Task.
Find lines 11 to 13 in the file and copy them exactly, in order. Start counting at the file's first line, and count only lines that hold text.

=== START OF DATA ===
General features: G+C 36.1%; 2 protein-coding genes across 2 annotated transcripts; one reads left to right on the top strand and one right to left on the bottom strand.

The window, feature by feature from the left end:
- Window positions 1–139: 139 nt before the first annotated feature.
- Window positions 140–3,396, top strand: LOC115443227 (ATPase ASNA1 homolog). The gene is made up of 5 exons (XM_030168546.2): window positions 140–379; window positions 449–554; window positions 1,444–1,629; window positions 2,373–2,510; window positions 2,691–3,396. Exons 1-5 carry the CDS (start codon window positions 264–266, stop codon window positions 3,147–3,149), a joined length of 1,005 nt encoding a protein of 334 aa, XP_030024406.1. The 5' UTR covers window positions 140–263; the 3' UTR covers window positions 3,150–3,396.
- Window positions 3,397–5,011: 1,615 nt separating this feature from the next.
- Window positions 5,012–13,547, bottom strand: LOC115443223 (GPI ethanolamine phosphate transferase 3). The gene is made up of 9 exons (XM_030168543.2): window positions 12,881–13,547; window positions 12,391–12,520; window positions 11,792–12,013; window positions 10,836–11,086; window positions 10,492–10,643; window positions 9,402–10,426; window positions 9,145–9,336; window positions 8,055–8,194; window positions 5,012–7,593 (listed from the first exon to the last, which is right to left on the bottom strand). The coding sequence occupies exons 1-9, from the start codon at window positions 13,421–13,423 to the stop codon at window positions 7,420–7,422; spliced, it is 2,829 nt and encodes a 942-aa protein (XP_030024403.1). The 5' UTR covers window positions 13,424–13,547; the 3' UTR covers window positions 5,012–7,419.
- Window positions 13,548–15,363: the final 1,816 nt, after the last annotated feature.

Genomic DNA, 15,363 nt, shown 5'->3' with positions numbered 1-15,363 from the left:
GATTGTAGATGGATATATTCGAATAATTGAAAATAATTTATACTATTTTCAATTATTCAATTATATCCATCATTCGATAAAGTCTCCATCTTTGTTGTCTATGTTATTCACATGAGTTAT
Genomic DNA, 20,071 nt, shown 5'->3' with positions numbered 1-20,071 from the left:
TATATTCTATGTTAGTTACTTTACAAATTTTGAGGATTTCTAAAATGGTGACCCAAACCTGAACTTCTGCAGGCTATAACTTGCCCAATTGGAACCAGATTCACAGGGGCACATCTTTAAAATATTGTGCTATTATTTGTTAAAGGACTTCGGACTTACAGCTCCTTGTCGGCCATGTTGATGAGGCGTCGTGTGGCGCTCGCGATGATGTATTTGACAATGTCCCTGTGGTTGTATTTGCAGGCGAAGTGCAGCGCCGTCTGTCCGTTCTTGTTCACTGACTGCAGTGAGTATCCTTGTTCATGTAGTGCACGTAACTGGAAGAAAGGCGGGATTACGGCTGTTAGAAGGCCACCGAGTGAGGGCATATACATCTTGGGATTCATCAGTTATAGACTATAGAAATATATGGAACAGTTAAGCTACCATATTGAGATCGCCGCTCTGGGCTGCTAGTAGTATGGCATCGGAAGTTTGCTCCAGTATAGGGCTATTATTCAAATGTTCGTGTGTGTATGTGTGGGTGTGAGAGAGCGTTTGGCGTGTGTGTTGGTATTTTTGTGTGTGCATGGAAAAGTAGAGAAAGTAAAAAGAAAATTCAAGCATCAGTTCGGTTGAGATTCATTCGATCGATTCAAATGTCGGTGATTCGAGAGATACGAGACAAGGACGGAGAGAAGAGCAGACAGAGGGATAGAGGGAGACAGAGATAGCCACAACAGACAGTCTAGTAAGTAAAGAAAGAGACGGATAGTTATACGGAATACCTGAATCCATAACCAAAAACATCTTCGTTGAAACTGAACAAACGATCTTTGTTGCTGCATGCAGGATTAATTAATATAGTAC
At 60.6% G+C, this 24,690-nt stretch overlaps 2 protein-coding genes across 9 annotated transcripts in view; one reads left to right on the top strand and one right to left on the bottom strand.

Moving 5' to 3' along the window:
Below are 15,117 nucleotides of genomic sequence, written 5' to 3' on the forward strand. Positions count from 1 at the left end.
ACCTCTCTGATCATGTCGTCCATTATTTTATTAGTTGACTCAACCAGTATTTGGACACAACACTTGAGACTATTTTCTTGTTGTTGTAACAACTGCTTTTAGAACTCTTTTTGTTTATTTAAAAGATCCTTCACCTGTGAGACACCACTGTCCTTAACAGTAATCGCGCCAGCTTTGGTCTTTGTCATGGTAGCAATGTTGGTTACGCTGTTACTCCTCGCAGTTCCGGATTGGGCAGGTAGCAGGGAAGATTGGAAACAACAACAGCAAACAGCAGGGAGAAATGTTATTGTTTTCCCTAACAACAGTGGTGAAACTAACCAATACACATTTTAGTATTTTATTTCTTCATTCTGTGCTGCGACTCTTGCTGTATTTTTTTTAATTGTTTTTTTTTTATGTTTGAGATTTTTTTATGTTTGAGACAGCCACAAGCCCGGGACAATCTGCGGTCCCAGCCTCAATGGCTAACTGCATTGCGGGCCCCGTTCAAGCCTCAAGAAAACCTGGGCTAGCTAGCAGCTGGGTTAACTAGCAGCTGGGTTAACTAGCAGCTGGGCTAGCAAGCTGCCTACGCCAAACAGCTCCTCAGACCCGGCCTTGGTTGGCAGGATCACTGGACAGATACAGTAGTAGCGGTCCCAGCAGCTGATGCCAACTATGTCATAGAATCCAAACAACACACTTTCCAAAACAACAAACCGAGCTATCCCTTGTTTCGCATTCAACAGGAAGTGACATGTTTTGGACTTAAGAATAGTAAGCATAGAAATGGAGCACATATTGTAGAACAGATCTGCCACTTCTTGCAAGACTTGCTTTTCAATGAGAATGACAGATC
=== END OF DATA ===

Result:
TATATTCTATGTTAGTTACTTTACAAATTTTGAGGATTTCTAAAATGGTGACCCAAACCTGAACTTCTGCAGGCTATAACTTGCCCAATTGGAACCAGATTCACAGGGGCACATCTTTAAAATATTGTGCTATTATTTGTTAAAGGACTTCGGACTTACAGCTCCTTGTCGGCCATGTTGATGAGGCGTCGTGTGGCGCTCGCGATGATGTATTTGACAATGTCCCTGTGGTTGTATTTGCAGGCGAAGTGCAGCGCCGTCTGTCCGTTCTTGTTCACTGACTGCAGTGAGTATCCTTGTTCATGTAGTGCACGTAACTGGAAGAAAGGCGGGATTACGGCTGTTAGAAGGCCACCGAGTGAGGGCATATACATCTTGGGATTCATCAGTTATAGACTATAGAAATATATGGAACAGTTAAGCTACCATATTGAGATCGCCGCTCTGGGCTGCTAGTAGTATGGCATCGGAAGTTTGCTCCAGTATAGGGCTATTATTCAAATGTTCGTGTGTGTATGTGTGGGTGTGAGAGAGCGTTTGGCGTGTGTGTTGGTATTTTTGTGTGTGCATGGAAAAGTAGAGAAAGTAAAAAGAAAATTCAAGCATCAGTTCGGTTGAGATTCATTCGATCGATTCAAATGTCGGTGATTCGAGAGATACGAGACAAGGACGGAGAGAAGAGCAGACAGAGGGATAGAGGGAGACAGAGATAGCCACAACAGACAGTCTAGTAAGTAAAGAAAGAGACGGATAGTTATACGGAATACCTGAATCCATAACCAAAAACATCTTCGTTGAAACTGAACAAACGATCTTTGTTGCTGCATGCAGGATTAATTAATATAGTAC
At 60.6% G+C, this 24,690-nt stretch overlaps 2 protein-coding genes across 9 annotated transcripts in view; one reads left to right on the top strand and one right to left on the bottom strand.

Moving 5' to 3' along the window: